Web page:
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Weijie Zhao, Shulong Tan, Ping Li

With the continuous popularity of deep learning and representation learning, fast vector search becomes a vital task in various ranking/retrieval based applications, say recommendation, ads ranking and question answering. Neural network based ranking is widely adopted due to its powerful capacity in modeling complex relationships, such as between users and items, questions and answers. However, it is usually exploited in offline or re-ranking manners for it is time-consuming in computations. Online neural network ranking--so called fast neural ranking--is considered challenging because neural network measures are usually non-convex and asymmetric. Traditional Approximate Nearest Neighbor (ANN) search which usually focuses on metric ranking measures, is not applicable to these advanced measures. In this paper, we introduce a novel graph searching framework to accelerate the searching in the fast neural ranking problem. The proposed graph searching algorithm is bi-level: we first construct a probable candidate set; then we only evaluate the neural network measure over the probable candidate set instead of evaluating the neural network over all neighbors. Specifically, we propose a gradient-based algorithm that approximates the rank of the neural network matching score to construct the probable candidate set; and we present an angle-based heuristic procedure to adaptively identify the proper size of the probable candidate set. Empirical results on public data confirm the effectiveness of our proposed algorithms.

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Ping Li, Weijie Zhao

Many hashing algorithms including minwise hashing (MinHash), one permutation hashing (OPH), and consistent weighted sampling (CWS) generate integers of $B$ bits. With $k$ hashes for each data vector, the storage would be $B\times k$ bits; and when used for large-scale learning, the model size would be $2^B\times k$, which can be expensive. A standard strategy is to use only the lowest $b$ bits out of the $B$ bits and somewhat increase $k$, the number of hashes. In this study, we propose to re-use the hashes by partitioning the $B$ bits into $m$ chunks, e.g., $b\times m =B$. Correspondingly, the model size becomes $m\times 2^b \times k$, which can be substantially smaller than the original $2^B\times k$. Our theoretical analysis reveals that by partitioning the hash values into $m$ chunks, the accuracy would drop. In other words, using $m$ chunks of $B/m$ bits would not be as accurate as directly using $B$ bits. This is due to the correlation from re-using the same hash. On the other hand, our analysis also shows that the accuracy would not drop much for (e.g.,) $m=2\sim 4$. In some regions, Pb-Hash still works well even for $m$ much larger than 4. We expect Pb-Hash would be a good addition to the family of hashing methods/applications and benefit industrial practitioners. We verify the effectiveness of Pb-Hash in machine learning tasks, for linear SVM models as well as deep learning models. Since the hashed data are essentially categorical (ID) features, we follow the standard practice of using embedding tables for each hash. With Pb-Hash, we need to design an effective strategy to combine $m$ embeddings. Our study provides an empirical evaluation on four pooling schemes: concatenation, max pooling, mean pooling, and product pooling. There is no definite answer which pooling would be always better and we leave that for future study.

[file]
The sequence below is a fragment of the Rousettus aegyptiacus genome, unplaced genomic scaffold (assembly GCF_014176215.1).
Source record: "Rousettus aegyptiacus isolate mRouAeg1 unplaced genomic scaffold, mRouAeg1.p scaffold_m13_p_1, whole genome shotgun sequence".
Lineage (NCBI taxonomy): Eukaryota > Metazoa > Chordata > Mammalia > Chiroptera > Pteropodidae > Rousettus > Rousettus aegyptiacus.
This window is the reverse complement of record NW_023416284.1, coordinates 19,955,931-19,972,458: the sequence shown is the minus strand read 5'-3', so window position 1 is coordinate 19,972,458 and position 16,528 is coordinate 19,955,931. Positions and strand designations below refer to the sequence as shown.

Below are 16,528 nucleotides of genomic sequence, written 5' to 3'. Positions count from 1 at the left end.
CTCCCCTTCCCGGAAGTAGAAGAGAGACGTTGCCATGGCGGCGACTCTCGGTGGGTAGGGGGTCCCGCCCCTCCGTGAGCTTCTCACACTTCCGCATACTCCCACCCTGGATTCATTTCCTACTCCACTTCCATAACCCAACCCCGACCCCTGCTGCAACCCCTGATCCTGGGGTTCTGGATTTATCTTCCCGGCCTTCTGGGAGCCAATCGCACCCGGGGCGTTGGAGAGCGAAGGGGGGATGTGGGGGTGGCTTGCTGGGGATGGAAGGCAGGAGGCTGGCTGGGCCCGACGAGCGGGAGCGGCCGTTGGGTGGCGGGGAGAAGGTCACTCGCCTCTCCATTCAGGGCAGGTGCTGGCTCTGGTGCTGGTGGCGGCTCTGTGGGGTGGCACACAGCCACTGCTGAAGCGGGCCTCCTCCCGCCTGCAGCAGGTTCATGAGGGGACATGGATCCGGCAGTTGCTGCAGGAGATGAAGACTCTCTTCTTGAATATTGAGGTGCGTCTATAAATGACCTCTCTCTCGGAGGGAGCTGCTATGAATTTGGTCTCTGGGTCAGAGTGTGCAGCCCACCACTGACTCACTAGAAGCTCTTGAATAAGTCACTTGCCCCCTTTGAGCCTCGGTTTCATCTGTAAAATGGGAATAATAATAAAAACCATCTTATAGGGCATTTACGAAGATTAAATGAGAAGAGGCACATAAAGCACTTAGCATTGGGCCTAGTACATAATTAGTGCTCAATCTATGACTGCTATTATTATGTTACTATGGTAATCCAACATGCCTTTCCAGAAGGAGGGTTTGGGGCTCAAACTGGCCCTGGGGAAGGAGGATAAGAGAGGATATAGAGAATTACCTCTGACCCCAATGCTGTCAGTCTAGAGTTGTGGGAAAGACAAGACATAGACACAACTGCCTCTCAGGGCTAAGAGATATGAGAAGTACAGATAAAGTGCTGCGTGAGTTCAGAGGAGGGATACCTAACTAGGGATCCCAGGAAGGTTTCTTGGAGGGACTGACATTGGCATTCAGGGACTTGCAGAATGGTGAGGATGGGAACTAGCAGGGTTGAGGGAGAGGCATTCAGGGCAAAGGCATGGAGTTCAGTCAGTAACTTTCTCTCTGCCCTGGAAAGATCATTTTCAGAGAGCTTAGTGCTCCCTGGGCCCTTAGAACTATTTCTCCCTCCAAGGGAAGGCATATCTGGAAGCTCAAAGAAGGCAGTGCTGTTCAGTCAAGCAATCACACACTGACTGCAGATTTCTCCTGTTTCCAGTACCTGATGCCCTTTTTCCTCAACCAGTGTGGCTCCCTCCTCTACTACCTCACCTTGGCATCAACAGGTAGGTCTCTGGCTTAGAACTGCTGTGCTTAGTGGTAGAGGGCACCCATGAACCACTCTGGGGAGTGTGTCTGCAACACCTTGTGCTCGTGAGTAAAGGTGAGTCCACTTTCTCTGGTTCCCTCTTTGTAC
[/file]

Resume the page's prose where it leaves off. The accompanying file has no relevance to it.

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Weijie Zhao, Ping Li

Feature interactions can play a crucial role in recommendation systems as they capture complex relationships between user preferences and item characteristics. Existing methods such as Deep & Cross Network (DCNv2) may suffer from high computational requirements due to their cross-layer operations. In this paper, we propose a novel approach called blockwise feature interaction (BFI) to help alleviate this issue. By partitioning the feature interaction process into smaller blocks, we can significantly reduce both the memory footprint and the computational burden. Four variants (denoted by P, Q, T, S, respectively) of BFI have been developed and empirically compared. Our experimental results demonstrate that the proposed algorithms achieves close accuracy compared to the standard DCNv2, while greatly reducing the computational overhead and the number of parameters. This paper contributes to the development of efficient recommendation systems by providing a practical solution for improving feature interaction efficiency.

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Ping Li, Weijie Zhao, Chao Wang, Qi Xia, Alice Wu, Lijun Peng